Crown-of-thorn starfish are coral-eating predators that can have more than a dozen legs and grow to 30 inches across. The starfish gets its name from the toxic thorn-like spines covering its body, which resemble a biblical “crown of thorns”.
In one year, a single starfish can eat 20 to 32 feet of coral, which can be devastating when population numbers spike. The crown-of-thorns starfish is the world’s most fertile invertebrate, with large females laying more than 200 million eggs in a season.
But scientists have noticed that while some reefs face periodic plagues of the crown-of-thorns starfish, in other areas the population is naturally kept in check. Starfish predators seemed likely. A team of researchers led by the Australian Institute of Marine Science biologist Frederieke Kroon set out to identify which fish have starfish on the menu.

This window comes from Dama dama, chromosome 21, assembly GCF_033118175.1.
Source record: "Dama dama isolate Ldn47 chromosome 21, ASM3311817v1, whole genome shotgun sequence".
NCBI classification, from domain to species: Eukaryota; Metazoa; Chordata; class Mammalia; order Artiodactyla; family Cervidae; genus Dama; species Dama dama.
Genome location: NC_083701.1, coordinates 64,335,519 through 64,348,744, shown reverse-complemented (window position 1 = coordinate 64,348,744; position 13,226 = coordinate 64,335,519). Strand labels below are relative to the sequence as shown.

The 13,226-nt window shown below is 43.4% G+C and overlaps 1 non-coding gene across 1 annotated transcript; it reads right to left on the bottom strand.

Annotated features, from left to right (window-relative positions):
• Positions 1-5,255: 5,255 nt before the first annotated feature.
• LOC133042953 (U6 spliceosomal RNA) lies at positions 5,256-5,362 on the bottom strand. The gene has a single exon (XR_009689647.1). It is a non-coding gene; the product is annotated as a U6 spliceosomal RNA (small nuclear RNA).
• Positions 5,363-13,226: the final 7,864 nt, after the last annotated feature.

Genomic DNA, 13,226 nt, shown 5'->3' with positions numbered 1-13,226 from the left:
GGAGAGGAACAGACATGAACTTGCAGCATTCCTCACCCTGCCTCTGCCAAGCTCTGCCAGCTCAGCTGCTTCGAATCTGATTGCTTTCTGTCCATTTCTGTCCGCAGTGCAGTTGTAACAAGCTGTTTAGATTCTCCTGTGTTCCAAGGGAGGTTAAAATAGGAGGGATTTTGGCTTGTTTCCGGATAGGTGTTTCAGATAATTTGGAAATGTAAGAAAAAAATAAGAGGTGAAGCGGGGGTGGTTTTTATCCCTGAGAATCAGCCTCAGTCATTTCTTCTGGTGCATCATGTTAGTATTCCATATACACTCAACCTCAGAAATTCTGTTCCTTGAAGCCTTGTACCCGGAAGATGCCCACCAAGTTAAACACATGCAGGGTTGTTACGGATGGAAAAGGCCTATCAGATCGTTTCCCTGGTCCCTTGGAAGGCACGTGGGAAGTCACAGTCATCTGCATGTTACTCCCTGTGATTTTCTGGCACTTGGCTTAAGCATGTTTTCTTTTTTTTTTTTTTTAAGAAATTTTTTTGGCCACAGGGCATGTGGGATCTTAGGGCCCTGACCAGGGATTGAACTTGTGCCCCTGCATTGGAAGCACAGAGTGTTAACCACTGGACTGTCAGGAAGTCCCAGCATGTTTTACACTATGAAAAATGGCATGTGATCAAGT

The team started with a list of 71 coral reef fish from 16 families which in previous literature had been recorded feeding on crown-of-thorns. Then they caught wild fish keeping them in aquariums overnight to collect and analyze their poop for starfish DNA.
According to their paper published in the journal Scientific Reports, the fish most likely to eat settled starfish were triggerfish, groupers, humphead wrasse, spotted porcupine fish, and some Pomacanthidae angelfish. They found 18 different fish species including nine species which had never before been identified as crown-of-thorns predators.
“Just the fact that we found DNA of crown-of-thorns in fish poo to begin with was surprising to me!” Kroon tells Science News. “I thought we were looking for a needle in a haystack.”
Until now the only known predator The only well-known predator of adult crown-of-thorns starfish was the Pacific triton snail. Now, dozens of coral fish had been identified as predators of the starfishes’ sperm, very young starfish, or were observed dining on dead or almost-dead adults.
Many of the fish species found by Kroon’s team are targeted by human fishing.
“Our findings might also solve a mystery—why reef areas that are closed to commercial and recreational fishing tend to have fewer starfish than areas where fishing is allowed,” Kroon says. When human activity removes the starfish’s natural predators, their population can boom.